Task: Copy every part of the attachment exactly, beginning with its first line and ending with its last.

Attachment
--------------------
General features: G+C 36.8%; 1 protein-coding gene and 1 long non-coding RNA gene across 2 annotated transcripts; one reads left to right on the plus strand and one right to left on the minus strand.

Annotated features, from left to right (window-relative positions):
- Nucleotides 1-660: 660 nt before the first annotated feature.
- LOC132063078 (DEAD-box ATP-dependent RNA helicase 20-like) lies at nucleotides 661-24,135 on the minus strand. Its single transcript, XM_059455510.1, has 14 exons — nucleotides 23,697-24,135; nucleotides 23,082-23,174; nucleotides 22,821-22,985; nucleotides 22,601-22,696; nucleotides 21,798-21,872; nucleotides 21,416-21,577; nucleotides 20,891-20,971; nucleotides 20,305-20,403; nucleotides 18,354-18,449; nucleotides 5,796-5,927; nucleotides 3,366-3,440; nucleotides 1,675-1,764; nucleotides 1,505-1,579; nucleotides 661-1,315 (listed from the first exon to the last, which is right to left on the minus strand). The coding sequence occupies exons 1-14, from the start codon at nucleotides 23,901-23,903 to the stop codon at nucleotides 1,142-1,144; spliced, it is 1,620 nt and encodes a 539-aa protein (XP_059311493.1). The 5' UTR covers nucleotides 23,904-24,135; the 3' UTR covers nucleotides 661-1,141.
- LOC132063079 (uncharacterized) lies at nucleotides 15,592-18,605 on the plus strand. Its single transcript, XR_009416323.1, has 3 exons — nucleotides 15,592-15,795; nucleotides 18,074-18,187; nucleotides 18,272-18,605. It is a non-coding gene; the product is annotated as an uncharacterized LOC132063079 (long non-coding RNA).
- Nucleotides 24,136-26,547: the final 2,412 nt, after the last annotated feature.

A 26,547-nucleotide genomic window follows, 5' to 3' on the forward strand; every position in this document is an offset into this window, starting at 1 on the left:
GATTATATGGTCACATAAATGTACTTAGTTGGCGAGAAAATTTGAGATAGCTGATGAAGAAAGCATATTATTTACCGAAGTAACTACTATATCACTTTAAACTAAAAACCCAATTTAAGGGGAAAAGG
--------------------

General features: G+C 36.8%; 1 protein-coding gene and 1 long non-coding RNA gene across 2 annotated transcripts; one reads left to right on the plus strand and one right to left on the minus strand.

Annotated features, from left to right (window-relative positions):
- Nucleotides 1-660: 660 nt before the first annotated feature.
- LOC132063078 (DEAD-box ATP-dependent RNA helicase 20-like) lies at nucleotides 661-24,135 on the minus strand. Its single transcript, XM_059455510.1, has 14 exons — nucleotides 23,697-24,135; nucleotides 23,082-23,174; nucleotides 22,821-22,985; nucleotides 22,601-22,696; nucleotides 21,798-21,872; nucleotides 21,416-21,577; nucleotides 20,891-20,971; nucleotides 20,305-20,403; nucleotides 18,354-18,449; nucleotides 5,796-5,927; nucleotides 3,366-3,440; nucleotides 1,675-1,764; nucleotides 1,505-1,579; nucleotides 661-1,315 (listed from the first exon to the last, which is right to left on the minus strand). The coding sequence occupies exons 1-14, from the start codon at nucleotides 23,901-23,903 to the stop codon at nucleotides 1,142-1,144; spliced, it is 1,620 nt and encodes a 539-aa protein (XP_059311493.1). The 5' UTR covers nucleotides 23,904-24,135; the 3' UTR covers nucleotides 661-1,141.
- LOC132063079 (uncharacterized) lies at nucleotides 15,592-18,605 on the plus strand. Its single transcript, XR_009416323.1, has 3 exons — nucleotides 15,592-15,795; nucleotides 18,074-18,187; nucleotides 18,272-18,605. It is a non-coding gene; the product is annotated as an uncharacterized LOC132063079 (long non-coding RNA).
- Nucleotides 24,136-26,547: the final 2,412 nt, after the last annotated feature.

A 26,547-nucleotide genomic window follows, 5' to 3' on the forward strand; every position in this document is an offset into this window, starting at 1 on the left:
GATTATATGGTCACATAAATGTACTTAGTTGGCGAGAAAATTTGAGATAGCTGATGAAGAAAGCATATTATTTACCGAAGTAACTACTATATCACTTTAAACTAAAAACCCAATTTAAGGGGAAAAGG